A pair of affordable housing developers secured construction loans for residential projects in Compton and Florence, as county municipalities and builders look to ease Los Angeles’ housing crisis.
Hollywood Community Housing Corporation secured a $23 million loan from Wells Fargo for its project in Compton. And JPMorgan provided $16.7 million in financing to a joint venture of L.A. Family Housing and the Coalition for Responsible Community Development for their project in Florence.
Hollywood Community Housing’s 85-unit development will rise over a vacant lot at 14733-14803 S. Stanford Avenue, records show. The organization has been working on the project for two years.
Despite the need for affordable housing construction in the L.A. area, it’s not unusual for projects to take years to break ground. But avoid that kind of delay, SRO Housing Corporation applied to fast-track a recent project in Westlake. It acted through a state law passed last year that requires local governments to speed up affordable housing development.
Hollywood Community Housing’s construction would be split between two three-story buildings. About half of the units will be reserved for “extremely low-income” households, meaning those with annual incomes below 30 percent of Area Median Income. The other units will be split between income levels up to a maximum of 60 percent of Area Median Income.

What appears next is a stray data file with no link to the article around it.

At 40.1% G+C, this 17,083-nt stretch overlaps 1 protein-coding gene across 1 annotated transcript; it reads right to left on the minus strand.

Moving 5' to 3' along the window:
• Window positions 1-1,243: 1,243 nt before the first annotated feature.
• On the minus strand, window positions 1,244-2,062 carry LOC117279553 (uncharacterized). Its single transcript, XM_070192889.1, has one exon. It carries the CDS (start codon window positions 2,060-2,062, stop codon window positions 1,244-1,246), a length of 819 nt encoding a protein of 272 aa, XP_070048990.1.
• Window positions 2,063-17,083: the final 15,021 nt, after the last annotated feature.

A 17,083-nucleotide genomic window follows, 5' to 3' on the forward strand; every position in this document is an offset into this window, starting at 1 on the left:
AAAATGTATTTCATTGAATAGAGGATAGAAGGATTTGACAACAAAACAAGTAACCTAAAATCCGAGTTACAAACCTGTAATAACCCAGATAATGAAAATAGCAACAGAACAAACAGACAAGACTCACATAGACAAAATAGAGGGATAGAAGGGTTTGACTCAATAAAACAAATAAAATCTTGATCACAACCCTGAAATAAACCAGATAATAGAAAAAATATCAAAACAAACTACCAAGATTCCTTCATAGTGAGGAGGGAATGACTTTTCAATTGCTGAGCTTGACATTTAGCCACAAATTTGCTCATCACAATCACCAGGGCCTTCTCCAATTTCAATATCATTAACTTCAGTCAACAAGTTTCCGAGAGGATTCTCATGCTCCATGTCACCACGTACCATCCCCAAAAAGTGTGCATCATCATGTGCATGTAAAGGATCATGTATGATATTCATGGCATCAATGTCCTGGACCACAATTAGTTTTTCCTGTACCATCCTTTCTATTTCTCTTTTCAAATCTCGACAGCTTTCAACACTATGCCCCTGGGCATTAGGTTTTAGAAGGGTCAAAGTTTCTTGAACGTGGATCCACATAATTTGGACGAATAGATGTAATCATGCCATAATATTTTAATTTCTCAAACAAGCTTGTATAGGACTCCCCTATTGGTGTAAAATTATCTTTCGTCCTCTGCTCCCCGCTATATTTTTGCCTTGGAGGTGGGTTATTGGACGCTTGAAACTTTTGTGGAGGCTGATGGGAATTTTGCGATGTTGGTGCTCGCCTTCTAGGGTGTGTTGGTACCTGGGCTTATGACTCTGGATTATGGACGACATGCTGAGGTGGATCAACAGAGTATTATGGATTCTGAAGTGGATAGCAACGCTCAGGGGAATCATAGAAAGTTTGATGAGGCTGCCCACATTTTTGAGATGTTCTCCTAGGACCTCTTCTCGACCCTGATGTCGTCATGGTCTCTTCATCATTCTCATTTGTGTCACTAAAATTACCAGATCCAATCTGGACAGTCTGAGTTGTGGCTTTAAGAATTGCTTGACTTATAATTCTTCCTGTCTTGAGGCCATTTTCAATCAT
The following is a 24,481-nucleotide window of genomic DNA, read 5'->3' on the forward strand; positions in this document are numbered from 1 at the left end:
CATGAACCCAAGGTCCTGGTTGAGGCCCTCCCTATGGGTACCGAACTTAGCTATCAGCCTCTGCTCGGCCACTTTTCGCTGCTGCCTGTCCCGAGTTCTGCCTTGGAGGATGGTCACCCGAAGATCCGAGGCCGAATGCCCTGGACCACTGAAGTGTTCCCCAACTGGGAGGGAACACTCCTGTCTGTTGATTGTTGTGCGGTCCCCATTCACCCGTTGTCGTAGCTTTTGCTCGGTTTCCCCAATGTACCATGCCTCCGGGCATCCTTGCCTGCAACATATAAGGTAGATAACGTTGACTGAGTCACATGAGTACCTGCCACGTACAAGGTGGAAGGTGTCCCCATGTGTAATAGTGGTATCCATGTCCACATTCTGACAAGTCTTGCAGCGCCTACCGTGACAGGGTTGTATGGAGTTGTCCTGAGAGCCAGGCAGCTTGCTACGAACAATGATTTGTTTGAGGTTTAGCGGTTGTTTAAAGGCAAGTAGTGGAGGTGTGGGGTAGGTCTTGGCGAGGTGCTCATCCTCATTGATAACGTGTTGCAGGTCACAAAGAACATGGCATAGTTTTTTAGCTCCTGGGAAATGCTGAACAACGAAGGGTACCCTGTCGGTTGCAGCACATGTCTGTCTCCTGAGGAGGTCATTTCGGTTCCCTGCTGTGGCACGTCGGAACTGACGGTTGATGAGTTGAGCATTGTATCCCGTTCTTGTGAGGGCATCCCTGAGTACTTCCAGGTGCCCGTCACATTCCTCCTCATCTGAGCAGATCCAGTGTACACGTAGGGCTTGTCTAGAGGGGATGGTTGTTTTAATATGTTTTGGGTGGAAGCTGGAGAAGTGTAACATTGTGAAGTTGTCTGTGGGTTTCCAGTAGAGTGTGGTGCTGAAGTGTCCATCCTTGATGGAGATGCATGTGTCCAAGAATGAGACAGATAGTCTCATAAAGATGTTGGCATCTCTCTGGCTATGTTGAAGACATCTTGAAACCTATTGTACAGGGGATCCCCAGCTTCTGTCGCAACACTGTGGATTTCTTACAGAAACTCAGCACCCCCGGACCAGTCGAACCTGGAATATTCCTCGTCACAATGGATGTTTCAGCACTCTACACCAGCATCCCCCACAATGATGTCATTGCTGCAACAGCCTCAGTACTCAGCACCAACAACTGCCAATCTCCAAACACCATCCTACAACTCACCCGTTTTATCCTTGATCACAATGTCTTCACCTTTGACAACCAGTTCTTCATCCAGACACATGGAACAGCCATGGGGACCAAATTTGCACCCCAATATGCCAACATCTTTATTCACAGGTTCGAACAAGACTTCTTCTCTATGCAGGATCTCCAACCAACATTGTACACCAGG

In Florence, L.A. Family Housing and the Coalition for Responsible Community Development are teaming up on a 32-unit project on city-owned land. The development will rise at 6901-6917 S. Main Street. The four-story building would be 100 percent affordable with a mix of studio, one-, two-, and three-bedroom units. It is specifically for homeless individuals and family members.
Despite those projects, the number of affordable housing units has sharply declined in recent years in L.A. County. L andlords have converted more than 5,000 affordable apartments to market-rate since 1997, which works out to about five per week. The California Housing Partnership estimates that 12,100 units in the county are “at risk” of market-rate conversion.